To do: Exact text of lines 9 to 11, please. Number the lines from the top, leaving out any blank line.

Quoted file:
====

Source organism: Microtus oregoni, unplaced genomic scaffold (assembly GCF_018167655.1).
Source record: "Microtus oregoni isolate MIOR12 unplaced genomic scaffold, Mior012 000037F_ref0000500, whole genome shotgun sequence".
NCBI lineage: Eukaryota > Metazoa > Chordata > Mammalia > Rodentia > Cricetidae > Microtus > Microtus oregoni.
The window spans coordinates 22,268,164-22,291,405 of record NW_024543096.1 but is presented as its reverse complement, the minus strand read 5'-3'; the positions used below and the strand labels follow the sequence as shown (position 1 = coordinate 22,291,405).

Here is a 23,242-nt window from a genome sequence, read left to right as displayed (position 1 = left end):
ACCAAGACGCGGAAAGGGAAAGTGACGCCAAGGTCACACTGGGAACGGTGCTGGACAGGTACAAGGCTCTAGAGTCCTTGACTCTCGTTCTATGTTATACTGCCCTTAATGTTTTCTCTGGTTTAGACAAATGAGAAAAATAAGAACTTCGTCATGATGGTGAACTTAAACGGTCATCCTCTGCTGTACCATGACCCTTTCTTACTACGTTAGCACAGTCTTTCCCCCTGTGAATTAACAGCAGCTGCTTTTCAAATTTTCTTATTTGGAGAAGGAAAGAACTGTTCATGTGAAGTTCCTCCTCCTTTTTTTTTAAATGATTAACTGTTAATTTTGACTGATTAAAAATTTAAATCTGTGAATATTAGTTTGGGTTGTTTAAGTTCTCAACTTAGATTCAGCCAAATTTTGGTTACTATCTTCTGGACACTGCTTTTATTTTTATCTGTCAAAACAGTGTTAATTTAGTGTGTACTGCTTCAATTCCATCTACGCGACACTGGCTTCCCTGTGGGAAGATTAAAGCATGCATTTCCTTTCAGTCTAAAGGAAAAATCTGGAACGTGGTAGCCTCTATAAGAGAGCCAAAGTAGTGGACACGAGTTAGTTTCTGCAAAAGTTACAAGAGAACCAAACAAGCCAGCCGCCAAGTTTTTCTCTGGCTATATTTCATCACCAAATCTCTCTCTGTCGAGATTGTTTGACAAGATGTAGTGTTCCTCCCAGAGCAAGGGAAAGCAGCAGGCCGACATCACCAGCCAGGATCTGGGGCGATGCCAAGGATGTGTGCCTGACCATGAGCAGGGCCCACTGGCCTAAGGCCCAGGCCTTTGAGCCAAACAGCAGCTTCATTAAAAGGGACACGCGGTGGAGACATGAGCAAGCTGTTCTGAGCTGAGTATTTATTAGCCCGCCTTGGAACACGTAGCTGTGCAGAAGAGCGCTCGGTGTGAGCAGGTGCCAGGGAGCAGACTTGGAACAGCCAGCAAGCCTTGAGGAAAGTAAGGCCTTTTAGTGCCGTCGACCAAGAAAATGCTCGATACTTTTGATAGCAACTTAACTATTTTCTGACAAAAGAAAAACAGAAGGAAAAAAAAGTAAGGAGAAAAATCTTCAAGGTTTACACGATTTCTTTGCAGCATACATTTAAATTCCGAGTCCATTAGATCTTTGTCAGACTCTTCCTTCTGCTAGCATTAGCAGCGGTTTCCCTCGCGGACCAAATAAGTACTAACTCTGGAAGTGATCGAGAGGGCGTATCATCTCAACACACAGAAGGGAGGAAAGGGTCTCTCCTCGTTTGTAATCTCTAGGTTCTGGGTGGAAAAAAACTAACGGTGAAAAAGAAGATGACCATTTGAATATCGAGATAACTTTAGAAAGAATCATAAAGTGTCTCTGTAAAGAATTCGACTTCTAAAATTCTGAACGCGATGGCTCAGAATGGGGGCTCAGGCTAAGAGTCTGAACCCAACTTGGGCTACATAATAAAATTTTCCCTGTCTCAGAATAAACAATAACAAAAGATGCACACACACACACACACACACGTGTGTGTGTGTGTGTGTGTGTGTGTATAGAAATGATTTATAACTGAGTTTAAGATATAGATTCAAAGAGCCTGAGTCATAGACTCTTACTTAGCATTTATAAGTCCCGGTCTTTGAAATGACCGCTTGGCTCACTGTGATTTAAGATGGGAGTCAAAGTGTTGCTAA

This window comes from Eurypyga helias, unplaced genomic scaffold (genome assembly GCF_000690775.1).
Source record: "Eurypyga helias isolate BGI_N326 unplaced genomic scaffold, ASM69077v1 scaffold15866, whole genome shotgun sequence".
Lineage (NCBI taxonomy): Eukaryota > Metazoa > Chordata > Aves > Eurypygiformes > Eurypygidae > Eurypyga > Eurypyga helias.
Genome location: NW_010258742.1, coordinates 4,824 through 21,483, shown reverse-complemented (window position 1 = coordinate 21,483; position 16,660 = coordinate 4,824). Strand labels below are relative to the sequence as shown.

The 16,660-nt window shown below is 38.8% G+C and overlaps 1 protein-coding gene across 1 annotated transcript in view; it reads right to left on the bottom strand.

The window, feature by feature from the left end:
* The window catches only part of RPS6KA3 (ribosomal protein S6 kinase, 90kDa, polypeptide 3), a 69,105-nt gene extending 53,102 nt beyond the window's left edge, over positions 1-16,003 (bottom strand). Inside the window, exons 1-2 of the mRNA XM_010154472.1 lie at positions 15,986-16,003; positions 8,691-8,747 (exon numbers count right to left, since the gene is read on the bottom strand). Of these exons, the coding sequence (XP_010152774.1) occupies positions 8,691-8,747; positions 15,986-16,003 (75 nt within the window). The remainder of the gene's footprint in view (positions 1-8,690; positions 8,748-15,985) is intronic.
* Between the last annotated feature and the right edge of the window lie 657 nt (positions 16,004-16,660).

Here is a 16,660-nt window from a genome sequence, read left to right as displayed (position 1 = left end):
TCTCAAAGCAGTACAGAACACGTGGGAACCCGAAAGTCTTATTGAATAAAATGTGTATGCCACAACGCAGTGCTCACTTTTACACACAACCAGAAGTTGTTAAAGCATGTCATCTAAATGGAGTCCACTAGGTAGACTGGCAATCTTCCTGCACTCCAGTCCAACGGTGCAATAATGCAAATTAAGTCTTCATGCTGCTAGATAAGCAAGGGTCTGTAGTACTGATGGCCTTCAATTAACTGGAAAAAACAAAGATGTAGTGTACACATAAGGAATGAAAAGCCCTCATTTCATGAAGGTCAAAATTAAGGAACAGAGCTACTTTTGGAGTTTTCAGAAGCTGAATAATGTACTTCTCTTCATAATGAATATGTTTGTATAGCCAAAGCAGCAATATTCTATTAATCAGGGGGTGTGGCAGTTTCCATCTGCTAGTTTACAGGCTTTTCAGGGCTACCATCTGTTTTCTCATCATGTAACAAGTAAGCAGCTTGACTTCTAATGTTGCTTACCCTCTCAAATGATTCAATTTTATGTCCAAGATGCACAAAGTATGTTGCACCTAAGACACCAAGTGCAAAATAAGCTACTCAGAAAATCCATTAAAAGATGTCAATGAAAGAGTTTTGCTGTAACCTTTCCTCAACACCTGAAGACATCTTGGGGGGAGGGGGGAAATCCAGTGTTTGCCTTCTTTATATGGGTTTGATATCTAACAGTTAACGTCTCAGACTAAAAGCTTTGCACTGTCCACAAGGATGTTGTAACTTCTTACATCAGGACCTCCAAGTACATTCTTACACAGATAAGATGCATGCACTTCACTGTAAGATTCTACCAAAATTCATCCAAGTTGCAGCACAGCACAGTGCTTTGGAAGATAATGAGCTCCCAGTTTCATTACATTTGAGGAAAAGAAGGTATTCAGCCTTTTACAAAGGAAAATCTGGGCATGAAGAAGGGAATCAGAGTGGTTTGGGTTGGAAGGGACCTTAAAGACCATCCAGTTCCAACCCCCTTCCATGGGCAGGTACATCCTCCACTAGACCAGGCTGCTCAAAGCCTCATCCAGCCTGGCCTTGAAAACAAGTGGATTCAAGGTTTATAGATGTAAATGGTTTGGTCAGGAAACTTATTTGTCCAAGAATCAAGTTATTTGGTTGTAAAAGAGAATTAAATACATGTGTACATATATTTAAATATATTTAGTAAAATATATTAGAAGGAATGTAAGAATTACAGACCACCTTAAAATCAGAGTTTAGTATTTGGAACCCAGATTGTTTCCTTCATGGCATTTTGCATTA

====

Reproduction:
Lineage (NCBI taxonomy): Eukaryota > Metazoa > Chordata > Aves > Eurypygiformes > Eurypygidae > Eurypyga > Eurypyga helias.
Genome location: NW_010258742.1, coordinates 4,824 through 21,483, shown reverse-complemented (window position 1 = coordinate 21,483; position 16,660 = coordinate 4,824). Strand labels below are relative to the sequence as shown.

The 16,660-nt window shown below is 38.8% G+C and overlaps 1 protein-coding gene across 1 annotated transcript in view; it reads right to left on the bottom strand.